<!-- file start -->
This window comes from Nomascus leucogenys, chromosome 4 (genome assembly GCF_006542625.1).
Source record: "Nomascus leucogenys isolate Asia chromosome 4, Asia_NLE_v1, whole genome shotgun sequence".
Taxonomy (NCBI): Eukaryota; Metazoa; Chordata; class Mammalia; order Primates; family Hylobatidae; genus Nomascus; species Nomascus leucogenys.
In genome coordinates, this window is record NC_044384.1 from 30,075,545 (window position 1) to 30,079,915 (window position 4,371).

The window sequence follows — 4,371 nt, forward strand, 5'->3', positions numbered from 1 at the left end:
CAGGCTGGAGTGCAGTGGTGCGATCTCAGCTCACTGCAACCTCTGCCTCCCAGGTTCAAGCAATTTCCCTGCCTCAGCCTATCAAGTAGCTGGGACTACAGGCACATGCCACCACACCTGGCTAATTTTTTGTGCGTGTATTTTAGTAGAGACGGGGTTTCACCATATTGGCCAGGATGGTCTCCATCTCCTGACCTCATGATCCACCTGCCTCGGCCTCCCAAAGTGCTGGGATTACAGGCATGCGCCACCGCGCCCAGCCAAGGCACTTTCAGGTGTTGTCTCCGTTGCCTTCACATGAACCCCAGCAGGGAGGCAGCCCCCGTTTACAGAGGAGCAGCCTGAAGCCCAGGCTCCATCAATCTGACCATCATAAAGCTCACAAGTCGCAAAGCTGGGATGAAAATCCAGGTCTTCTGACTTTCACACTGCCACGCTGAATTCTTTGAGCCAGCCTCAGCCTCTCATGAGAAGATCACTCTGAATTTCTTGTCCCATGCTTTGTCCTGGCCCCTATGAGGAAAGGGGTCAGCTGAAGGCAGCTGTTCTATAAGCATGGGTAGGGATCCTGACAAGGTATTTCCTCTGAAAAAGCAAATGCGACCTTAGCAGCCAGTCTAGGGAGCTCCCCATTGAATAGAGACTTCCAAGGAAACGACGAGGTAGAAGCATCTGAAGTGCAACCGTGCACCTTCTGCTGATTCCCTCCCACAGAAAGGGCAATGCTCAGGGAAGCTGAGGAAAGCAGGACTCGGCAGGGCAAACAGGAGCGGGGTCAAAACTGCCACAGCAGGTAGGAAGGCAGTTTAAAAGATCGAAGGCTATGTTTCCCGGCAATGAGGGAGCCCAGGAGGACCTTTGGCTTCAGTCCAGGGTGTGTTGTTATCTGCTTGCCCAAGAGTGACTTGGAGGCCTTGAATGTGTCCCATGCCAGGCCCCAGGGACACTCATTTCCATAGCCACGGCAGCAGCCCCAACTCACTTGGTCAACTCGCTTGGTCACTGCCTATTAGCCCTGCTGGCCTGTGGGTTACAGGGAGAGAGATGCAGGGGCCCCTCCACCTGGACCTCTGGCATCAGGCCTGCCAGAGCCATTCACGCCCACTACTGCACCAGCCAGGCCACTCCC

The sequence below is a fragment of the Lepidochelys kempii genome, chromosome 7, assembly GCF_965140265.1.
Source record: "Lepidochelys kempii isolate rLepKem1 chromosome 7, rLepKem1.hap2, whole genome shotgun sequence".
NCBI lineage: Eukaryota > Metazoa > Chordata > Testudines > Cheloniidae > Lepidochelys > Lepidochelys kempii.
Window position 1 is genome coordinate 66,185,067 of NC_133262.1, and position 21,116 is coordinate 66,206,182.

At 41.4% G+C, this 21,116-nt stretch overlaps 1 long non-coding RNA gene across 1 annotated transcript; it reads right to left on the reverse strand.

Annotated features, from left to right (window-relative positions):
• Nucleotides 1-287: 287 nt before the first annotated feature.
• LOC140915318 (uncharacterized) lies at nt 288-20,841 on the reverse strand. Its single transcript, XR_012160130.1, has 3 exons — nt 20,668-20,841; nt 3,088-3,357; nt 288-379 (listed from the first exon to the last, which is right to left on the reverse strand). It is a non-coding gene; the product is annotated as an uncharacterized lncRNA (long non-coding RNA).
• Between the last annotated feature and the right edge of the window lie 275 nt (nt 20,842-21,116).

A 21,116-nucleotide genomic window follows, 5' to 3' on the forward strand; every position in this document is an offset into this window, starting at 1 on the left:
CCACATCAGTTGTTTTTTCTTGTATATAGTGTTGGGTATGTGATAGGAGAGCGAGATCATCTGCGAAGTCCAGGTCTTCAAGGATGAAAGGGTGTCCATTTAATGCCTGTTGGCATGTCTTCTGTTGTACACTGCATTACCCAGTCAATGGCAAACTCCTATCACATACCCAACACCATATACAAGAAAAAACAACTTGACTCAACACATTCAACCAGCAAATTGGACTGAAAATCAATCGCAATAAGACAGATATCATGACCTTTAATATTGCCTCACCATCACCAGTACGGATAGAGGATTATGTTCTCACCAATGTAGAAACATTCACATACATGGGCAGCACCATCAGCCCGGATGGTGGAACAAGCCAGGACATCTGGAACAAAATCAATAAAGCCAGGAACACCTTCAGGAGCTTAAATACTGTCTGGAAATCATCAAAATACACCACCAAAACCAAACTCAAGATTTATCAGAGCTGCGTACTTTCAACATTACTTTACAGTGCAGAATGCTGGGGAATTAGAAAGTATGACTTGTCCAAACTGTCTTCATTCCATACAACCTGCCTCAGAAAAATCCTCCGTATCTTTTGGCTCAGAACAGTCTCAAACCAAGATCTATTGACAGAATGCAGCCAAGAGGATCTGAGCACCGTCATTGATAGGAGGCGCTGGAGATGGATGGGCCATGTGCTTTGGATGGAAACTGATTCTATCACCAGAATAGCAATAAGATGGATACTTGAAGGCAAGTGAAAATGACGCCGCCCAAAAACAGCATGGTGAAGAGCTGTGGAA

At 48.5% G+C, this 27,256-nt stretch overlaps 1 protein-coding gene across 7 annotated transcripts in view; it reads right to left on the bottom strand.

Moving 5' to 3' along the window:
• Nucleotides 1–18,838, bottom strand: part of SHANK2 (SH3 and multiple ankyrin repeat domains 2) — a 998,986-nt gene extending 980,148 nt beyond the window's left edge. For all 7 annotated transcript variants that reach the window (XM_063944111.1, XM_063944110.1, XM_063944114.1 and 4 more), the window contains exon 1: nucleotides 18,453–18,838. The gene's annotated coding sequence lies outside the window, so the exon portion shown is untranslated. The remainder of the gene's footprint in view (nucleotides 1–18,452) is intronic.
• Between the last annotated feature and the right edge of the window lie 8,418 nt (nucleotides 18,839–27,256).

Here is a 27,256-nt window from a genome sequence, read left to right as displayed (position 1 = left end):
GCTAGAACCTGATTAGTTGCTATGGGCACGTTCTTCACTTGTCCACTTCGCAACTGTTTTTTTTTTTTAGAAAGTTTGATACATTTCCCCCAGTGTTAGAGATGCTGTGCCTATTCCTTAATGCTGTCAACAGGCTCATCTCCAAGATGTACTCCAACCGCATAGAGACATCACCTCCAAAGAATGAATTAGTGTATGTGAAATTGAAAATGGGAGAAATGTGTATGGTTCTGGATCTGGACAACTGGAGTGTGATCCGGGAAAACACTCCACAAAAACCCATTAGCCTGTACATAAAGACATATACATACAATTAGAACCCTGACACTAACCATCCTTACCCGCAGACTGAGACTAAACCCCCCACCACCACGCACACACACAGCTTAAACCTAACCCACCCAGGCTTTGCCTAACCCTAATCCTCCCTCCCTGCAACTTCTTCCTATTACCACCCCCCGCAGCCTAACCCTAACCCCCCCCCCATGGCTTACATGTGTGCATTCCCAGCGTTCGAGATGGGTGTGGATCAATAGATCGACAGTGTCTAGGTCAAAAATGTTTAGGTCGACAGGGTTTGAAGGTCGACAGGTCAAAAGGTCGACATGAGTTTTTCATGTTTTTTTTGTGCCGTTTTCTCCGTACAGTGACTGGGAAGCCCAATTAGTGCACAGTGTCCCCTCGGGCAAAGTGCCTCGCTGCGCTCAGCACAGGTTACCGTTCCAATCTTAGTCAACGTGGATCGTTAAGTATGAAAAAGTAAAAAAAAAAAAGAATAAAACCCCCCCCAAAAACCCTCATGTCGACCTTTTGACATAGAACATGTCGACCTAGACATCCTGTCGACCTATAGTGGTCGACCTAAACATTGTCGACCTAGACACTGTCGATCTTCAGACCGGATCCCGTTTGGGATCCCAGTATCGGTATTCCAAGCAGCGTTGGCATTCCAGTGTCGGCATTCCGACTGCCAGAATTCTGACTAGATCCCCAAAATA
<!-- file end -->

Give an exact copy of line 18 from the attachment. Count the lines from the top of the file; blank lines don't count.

At 48.5% G+C, this 27,256-nt stretch overlaps 1 protein-coding gene across 7 annotated transcripts in view; it reads right to left on the bottom strand.